How she talked to him about it felt right. She sounded open, accepting, inclusive; she expressed interest, she asked, listened and verbalized her effort to understand the daily workings of the lives lived with mental illness. It wasn’t an experience she could relate to, and it wasn’t one that she understood- the words for symptoms, the words for medicines, the words for side-effects- but it was one she cared about knowing.
There was clear and honest interest, ample time to answer. She made no assumptions and there was no second-guessing of any part of the story she was entrusted with; no alternative therapies or narratives suggested to the man who had to admit his boy to a residential treatment facility, so he could receive the care and treatment they couldn’t possibly give him at home. His parents could not fix this; this was their life story and they needed love.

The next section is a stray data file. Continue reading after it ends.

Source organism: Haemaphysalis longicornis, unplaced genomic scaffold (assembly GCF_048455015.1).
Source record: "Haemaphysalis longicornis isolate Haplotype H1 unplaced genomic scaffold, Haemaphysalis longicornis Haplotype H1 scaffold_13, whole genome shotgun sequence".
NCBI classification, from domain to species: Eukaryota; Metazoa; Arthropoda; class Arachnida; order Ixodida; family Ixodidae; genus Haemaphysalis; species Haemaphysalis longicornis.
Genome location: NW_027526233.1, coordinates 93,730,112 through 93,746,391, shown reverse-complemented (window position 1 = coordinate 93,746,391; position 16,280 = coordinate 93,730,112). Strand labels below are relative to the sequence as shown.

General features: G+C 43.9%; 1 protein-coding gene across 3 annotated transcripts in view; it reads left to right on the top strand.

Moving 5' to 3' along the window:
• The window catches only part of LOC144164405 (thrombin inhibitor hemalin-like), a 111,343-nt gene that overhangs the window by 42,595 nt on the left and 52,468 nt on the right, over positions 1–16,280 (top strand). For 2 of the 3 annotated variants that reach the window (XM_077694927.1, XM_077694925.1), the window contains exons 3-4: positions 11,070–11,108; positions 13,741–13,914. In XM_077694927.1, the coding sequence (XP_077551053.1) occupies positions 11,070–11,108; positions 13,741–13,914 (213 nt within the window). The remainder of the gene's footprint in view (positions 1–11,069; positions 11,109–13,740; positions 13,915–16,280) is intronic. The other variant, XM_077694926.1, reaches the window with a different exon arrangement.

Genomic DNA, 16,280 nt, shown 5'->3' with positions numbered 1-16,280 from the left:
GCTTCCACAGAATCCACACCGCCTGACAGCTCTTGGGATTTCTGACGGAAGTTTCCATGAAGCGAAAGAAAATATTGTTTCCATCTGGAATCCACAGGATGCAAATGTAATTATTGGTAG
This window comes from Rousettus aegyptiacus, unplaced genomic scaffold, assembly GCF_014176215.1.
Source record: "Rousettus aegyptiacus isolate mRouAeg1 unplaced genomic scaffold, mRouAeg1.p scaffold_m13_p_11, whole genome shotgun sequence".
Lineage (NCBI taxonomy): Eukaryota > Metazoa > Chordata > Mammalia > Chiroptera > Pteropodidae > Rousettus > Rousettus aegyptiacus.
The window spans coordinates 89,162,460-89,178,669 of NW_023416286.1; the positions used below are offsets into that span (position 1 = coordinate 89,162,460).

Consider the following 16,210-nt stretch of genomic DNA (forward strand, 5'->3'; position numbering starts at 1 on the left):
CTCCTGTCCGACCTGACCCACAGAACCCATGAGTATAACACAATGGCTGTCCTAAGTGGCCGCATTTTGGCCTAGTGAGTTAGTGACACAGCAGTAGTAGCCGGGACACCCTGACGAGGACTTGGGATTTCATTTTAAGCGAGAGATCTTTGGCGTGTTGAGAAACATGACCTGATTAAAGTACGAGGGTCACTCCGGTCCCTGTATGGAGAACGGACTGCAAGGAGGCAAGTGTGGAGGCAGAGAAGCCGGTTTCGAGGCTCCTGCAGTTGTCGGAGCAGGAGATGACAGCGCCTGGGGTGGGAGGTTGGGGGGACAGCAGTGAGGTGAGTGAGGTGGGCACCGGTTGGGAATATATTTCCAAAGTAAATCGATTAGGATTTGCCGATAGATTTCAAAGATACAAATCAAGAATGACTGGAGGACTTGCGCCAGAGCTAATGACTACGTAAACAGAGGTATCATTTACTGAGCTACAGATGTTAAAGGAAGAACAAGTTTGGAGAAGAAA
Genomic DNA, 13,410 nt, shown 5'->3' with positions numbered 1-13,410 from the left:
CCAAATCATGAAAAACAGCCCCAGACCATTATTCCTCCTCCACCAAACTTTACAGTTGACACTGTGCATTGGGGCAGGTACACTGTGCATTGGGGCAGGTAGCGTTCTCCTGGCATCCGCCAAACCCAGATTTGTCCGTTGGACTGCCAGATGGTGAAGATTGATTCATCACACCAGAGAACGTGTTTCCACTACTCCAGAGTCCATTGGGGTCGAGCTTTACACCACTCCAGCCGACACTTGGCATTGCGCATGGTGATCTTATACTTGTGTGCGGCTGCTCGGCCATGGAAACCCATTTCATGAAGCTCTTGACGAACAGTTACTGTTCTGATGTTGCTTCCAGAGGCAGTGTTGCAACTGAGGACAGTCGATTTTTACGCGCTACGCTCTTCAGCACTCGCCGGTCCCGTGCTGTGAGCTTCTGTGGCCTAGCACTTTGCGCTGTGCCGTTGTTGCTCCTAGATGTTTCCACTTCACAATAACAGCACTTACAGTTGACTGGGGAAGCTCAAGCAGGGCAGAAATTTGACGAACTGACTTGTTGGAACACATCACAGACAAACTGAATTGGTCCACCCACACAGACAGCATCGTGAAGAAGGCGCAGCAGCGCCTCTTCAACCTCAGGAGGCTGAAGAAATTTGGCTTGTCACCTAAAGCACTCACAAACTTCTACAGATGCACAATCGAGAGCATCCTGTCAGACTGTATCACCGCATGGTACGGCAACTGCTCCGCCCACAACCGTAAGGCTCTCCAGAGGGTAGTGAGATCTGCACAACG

I felt that helped infinitely more than by the faces we’re taught to make, questions we’re told to ask, and not ask. She didn’t seem to follow a pattern, or repeat words read in books- in a society still plagued by the burden of stigma, she made talking about mental health seem easy, attainable. Open, confident. Loud and clear.
Hers didn’t seem to be an internal culture of emotion aversion, of fear- you could tell. She didn’t make small talk to dodge a difficult reaction from him, didn’t ask him to pass the soy sauce when he fell quiet- instead, she asked if the treatment was working. No. It wasn’t. His last seizure was yesterday.
She left room for his silence to swell, expand beyond her reach and burst, when ready. Poking a hurt so deep with the realization that it might never go away is something that would force many off-topic. She stayed put- wanted to know what helped, and didn’t probe for what didn’t. She used the words her friend had used before, asked for clarifications.
Perhaps, she even researched it afterwards. She wanted to be sure she got it. She asked, she understood, she showed she cared. It was a gift, what she was giving him.